Showing Blue Bengals:
GCCF have just granted Blue Bengals preliminary show status. Blue Bengals will now be able to compete in the "assessment class" for merits at GCCF shows. TICA allows showing under "new traits" classes but this does not qualify for championship status. (TICA "new traits" is similar to GCCF's "assessment" classes)
About the blues......
What is a BLUE Bengal? The colour gene responsible for producing a "blue" Bengal cat is known as a recessive gene; that is, it may be carried by any colour and pattern type of a Bengal Cat, without the blue gene necessarily showing up in the cat. When a blue male Bengal is bred to a blue female Bengal, you will get an entire litter of all blue Bengal kittens. However, it is quite possible for two non-blue Bengals to mate and, if both recessively carry this colour gene, produce some blue kittens in their resulting litter, or in future generations if the gene continues to be recessively carried by the offspring. The picture aside is of our gorgeous German import Chanel.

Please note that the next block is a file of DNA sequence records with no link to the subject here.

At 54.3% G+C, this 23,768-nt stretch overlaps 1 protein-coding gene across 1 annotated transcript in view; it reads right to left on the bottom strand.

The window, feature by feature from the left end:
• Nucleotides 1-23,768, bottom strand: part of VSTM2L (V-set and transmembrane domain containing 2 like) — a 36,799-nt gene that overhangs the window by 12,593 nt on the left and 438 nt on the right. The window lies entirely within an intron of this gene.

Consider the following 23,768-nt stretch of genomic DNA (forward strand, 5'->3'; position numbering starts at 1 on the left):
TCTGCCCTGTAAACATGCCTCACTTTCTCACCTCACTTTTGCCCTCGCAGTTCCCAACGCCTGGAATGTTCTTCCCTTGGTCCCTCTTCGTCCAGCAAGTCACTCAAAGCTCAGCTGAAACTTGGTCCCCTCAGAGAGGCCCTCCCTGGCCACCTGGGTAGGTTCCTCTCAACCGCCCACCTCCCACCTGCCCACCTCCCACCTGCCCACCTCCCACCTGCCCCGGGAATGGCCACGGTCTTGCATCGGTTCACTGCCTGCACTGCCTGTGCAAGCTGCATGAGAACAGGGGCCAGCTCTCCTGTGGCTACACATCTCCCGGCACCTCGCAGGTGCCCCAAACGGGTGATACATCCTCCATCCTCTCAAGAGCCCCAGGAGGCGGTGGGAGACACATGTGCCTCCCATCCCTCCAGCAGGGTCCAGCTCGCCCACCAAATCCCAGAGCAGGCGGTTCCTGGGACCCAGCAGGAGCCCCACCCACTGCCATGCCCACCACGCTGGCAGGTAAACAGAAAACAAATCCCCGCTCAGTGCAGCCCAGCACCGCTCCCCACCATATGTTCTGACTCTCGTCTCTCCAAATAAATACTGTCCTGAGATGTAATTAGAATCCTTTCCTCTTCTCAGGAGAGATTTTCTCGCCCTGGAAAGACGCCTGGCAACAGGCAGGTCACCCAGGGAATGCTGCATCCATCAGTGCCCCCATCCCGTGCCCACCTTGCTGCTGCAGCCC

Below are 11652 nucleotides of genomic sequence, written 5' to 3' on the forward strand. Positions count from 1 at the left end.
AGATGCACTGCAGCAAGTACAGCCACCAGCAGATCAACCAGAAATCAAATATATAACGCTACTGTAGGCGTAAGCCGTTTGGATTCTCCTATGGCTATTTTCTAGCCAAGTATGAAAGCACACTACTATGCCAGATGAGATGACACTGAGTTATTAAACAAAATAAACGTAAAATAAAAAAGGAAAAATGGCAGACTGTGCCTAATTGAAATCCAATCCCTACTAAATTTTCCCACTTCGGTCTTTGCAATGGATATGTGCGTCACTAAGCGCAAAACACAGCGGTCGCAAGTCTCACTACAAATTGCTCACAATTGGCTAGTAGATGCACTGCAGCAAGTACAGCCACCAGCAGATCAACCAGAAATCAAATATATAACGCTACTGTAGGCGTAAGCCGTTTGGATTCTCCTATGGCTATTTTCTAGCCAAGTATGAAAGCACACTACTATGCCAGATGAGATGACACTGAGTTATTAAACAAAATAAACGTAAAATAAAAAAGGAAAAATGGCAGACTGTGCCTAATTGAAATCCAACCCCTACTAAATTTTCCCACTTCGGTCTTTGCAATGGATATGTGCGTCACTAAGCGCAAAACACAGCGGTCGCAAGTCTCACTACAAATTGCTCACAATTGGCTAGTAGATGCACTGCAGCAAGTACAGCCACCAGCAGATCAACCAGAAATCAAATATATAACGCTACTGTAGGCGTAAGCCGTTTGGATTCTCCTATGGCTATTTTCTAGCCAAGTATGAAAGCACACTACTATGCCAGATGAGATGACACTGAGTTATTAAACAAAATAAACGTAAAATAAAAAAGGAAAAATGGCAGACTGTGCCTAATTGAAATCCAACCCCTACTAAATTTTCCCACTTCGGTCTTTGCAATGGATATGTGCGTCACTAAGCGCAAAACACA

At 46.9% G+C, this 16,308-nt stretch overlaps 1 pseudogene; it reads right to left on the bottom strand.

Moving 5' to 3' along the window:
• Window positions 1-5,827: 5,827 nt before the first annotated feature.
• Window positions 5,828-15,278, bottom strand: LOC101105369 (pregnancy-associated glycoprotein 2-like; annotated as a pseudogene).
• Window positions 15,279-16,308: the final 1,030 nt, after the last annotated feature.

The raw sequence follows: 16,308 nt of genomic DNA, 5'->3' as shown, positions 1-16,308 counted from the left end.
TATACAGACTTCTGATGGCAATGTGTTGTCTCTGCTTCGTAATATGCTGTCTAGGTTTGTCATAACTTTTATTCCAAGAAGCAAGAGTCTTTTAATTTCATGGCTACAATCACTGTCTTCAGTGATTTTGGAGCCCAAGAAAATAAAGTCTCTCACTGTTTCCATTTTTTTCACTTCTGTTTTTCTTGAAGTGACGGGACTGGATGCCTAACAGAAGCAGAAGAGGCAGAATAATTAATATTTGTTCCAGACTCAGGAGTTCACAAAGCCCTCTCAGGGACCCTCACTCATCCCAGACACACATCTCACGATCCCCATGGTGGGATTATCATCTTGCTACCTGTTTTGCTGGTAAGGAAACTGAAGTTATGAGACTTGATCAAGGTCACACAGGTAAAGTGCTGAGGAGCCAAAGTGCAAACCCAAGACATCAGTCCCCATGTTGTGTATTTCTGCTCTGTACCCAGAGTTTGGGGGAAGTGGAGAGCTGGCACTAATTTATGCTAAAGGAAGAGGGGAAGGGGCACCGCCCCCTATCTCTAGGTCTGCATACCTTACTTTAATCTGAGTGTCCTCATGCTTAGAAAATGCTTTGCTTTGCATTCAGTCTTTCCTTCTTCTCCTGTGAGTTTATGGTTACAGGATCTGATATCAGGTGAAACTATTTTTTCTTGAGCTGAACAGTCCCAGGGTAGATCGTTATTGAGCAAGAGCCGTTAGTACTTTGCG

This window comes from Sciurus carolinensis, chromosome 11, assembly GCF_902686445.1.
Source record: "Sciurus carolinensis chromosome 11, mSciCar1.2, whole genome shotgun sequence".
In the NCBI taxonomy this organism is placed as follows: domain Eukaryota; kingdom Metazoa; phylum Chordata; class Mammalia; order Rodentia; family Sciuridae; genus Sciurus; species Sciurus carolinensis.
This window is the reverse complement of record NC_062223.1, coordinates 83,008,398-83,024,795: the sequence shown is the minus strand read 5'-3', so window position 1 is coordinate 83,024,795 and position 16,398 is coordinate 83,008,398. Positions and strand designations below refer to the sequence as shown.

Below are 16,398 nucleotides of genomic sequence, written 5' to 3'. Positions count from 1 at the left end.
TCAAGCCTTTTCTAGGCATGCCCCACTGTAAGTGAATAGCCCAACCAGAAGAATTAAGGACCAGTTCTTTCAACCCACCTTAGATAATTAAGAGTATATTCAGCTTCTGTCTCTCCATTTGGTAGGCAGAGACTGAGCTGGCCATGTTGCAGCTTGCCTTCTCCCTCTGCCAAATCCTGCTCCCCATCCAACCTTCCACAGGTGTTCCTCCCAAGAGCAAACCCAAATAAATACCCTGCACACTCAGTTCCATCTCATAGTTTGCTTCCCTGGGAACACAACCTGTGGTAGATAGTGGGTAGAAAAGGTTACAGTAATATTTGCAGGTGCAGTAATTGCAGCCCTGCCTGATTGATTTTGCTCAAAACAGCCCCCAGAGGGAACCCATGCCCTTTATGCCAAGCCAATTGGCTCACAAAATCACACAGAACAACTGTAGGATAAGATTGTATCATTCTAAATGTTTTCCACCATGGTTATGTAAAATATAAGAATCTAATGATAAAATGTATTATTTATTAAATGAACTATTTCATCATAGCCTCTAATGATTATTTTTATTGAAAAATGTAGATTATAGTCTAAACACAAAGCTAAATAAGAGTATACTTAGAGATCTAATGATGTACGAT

The blue Bengal is not a recognized colour here in the U.K, although they can still be registered with GCCF but they are not allowed to be shown, however, blues can be shown with Tica under the new trait division but sadly they cannot reach champion status like the other colours. Interestingly, breeders who have had quite a bit of experience with the blue Bengals have found that when dealing with a recessive gene such as the blue colour gene, often other recessive genes come in to play in the same kitten, such as desirable large spots in the spotted pattern, the "glitter" gene, which also produces some of the softest and most pelted coats in the Bengal cat. This is one reason why in some areas, blue Bengals are gaining rapidly in popularity, and some breeders are choosing to work specifically with the blue Bengals to try to get this colour recognized within the official Bengal breed standard in its own colour class and division.
Blue Bengals can also show a soft peach undercoat, and often have a special softness and elegance to them creating their own unique style. The way the blue colour gene works (and "blue" is considered a dilute colour form of the traditional "brown" tabby colour), there can be blue spotted and marbled Bengals; blue lynxpoint spotted and marbled Bengals; blue mink spotted and marbled Bengals, blue sepia spotted and marbled Bengals, etc.